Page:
(French, 1848–1903) was a painter, print maker, and sculptor associated with the Post-Impressionist and Symbolist movements. He studied under Camille Pissarro
(French, 1831–1903), and refined his artistic style amid other avant-garde artists in Pont-Aven, Brittany. In 1888, Gauguin moved to Arles in the south of France to join his friend Vincent van Gogh
(Dutch, 1853–1890) for two months, during which time they painted together. By 1891, Gauguin renounced urban values and traveled, hoping to experience a culture and place unmarred by Western ideals and priorities; these travels inspired a bold, new style in his artwork.
Known for his innovative use of color, Gauguin often used different hues to convey emotion, rather than represent nature as it really existed. One of his best known works from the 1890s, Where Do We Come From? What Are We? Where Are We Going?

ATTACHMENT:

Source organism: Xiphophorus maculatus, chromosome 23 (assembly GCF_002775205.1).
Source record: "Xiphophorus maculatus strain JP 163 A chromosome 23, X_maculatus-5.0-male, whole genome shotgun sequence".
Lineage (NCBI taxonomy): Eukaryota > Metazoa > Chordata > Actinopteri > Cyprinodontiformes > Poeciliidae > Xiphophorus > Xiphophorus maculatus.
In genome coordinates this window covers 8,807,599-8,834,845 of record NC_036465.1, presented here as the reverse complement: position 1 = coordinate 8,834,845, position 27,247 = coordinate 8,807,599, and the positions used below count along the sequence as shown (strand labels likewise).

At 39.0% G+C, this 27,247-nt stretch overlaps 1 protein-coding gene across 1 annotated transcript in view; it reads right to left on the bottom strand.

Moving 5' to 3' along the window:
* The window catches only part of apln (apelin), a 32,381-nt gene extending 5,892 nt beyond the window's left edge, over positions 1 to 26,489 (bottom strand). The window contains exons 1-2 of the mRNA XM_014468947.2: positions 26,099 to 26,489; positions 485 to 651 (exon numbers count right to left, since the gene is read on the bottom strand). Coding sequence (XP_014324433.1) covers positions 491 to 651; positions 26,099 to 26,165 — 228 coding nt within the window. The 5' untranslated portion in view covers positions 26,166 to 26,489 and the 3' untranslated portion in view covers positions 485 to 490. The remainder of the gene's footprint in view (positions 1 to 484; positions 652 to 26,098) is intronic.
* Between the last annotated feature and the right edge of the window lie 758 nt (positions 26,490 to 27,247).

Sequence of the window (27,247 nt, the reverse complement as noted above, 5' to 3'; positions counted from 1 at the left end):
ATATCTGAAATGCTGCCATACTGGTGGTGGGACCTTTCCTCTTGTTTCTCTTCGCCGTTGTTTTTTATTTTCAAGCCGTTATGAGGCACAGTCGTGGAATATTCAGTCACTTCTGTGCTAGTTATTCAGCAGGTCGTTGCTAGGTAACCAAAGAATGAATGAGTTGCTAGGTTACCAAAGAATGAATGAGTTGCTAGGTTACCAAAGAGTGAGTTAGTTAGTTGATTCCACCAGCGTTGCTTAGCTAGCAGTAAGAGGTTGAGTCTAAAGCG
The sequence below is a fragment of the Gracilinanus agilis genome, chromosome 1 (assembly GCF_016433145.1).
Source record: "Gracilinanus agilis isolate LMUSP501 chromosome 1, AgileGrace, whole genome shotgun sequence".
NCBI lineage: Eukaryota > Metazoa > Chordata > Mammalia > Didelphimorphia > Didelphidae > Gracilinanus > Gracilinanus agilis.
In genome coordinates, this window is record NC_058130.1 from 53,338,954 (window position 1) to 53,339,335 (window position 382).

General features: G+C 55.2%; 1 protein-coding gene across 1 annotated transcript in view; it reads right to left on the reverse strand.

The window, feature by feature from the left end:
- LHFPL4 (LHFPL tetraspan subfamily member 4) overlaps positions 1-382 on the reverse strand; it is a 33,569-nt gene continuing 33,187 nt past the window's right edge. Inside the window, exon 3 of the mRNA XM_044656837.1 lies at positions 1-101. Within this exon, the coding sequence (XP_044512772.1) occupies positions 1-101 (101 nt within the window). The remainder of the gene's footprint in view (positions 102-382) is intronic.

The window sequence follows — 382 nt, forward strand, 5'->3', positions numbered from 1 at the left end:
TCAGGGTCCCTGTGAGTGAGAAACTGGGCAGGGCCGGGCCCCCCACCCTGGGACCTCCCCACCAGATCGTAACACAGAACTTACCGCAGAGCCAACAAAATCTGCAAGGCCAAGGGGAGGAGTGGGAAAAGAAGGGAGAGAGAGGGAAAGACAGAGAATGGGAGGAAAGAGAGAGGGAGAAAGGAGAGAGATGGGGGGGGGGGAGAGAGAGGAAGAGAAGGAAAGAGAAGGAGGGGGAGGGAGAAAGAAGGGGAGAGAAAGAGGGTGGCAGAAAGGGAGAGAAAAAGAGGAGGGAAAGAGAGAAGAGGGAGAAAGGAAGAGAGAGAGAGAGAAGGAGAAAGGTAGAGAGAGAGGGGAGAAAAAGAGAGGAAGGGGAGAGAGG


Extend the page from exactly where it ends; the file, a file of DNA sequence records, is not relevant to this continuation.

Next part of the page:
(1897), features groups of Tahitian figures in a colorful, outdoor setting. Meant to be read from right to left, the symbols and imagery represent the stages of life and afterlife. Having a significant influence on the trajectory of Modern Art, his works are included in the collections of the Musée d''Orsay in Paris, the Museum of Modern Art in New York, the National Gallery of Art in Washington, D.C., and the Boston Museum of Fine Arts, among many others.